I had a post a couple of days ago about the comeback of Roger Clemens and I mentioned that I thought he might be one of the best three pitchers ever. I got a couple of comments from people that seemed to disagree. The more I thought about it, the more I think that he is a top 3 all-time pitcher and he may even be the best ever. Here are some arguments that support that claim:
- 7 Cy Young Awards. This is more than anyone else. The next closest is Randy Johnson with 5 Cy’s to his name. The award started in 1956, so this obviously can only be used to compare Roger to pitchers from the last 50 years.
- ERA Leader 7 Times. The only pitcher better than him in this category is Lefty Grove, who led his league in ERA 9 times.
- Other Statistical Greatness:
- .662 career winning percentage. Of Hall of Fame or guaranteed future HOF pitchers, he ranks 5th in this category (6th if you include Babe Ruth).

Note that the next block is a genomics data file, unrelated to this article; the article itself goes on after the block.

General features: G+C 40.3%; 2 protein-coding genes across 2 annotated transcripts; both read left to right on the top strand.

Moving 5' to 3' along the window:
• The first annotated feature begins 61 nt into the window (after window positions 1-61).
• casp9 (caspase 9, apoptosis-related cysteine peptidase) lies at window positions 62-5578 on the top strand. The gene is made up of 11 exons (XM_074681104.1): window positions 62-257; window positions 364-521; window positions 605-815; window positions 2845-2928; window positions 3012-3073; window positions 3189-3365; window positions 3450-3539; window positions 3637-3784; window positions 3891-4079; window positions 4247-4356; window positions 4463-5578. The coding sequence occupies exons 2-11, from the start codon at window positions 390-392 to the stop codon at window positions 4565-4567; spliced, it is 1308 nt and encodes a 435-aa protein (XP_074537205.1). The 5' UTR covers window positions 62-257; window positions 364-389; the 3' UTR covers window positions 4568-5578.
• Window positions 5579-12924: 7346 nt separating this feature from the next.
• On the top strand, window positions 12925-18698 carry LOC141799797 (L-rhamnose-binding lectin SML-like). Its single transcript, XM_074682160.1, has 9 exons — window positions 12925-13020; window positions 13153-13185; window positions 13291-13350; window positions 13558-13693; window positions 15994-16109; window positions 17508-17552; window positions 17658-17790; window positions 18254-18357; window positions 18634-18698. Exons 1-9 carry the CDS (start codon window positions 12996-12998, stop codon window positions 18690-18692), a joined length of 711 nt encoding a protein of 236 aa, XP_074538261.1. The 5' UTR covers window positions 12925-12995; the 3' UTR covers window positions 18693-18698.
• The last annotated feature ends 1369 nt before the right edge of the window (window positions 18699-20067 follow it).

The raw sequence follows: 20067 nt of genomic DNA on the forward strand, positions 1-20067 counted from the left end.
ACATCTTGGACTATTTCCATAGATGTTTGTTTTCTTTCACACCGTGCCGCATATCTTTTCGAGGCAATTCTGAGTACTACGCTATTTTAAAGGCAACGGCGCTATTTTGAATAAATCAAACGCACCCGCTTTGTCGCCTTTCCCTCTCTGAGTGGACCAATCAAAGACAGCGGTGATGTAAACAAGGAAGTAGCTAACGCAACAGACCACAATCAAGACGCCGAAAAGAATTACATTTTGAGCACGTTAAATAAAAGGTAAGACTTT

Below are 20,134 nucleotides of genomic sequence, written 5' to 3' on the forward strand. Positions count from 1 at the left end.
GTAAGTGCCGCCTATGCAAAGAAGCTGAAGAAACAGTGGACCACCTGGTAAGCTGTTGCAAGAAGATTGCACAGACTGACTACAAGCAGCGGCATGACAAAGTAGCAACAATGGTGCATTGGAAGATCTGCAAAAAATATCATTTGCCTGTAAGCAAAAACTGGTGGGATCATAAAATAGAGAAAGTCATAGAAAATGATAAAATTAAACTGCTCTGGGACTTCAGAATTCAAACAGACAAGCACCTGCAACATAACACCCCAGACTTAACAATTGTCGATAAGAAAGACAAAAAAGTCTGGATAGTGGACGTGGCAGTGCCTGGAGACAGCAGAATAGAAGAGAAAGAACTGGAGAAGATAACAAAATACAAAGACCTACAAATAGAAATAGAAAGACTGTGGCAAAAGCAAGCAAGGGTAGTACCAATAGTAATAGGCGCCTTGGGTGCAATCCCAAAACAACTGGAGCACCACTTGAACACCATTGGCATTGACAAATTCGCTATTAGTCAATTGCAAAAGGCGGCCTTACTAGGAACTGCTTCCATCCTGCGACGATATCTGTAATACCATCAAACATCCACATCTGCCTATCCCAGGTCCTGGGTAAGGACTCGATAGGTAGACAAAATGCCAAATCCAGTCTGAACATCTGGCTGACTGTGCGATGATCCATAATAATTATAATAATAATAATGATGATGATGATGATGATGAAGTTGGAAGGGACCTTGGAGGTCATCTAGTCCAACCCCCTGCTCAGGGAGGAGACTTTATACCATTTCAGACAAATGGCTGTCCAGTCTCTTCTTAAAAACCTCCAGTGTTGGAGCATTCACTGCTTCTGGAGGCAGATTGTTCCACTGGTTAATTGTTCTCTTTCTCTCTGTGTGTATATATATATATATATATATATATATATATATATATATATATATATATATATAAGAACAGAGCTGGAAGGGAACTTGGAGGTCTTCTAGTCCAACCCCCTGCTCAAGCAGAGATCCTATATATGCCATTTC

- 348 career wins puts him in 8th place all-time.
- 4,604 career strikeouts is 2nd all-time.
- 8th in adjusted ERA, which compares the pitchers ERA to the league average for that year.
It gets very difficult to compare modern pitchers to those that pitched 40-50+ years ago. First off, we are in the steroids era, or the “live ball” era. Its hard to say how big this factor is, but its certainly a factor. Second, we are now in the age of the 5-man rotation. Of course, back in the day the norm was the 4-man rotation, which meant more starts and therefore more wins, K’s, etc. Third, all of the old greats like Cy Young and Walter Johnson played during the days of segregation, so they didn’t have to face all of the great black players of that time. I wonder how much better Clemens’ numbers would be if he didn’t have to face great players like Ken Griffey Jr., Albert Belle, Cecil Fielder, Joe Carter, and Kirby Puckett? Thank goodness he’s had to face these guys.
There are definitely other pitchers that could be considered the greatest of all time: Cy Young, Walter Johnson, Christy Matthewson, Tom Seaver and others, but I think an objective look at Clemens’ career puts him at or very near the top of the list. Who knows, maybe in 10 years we’ll be talking about Johan Santana being the greatest.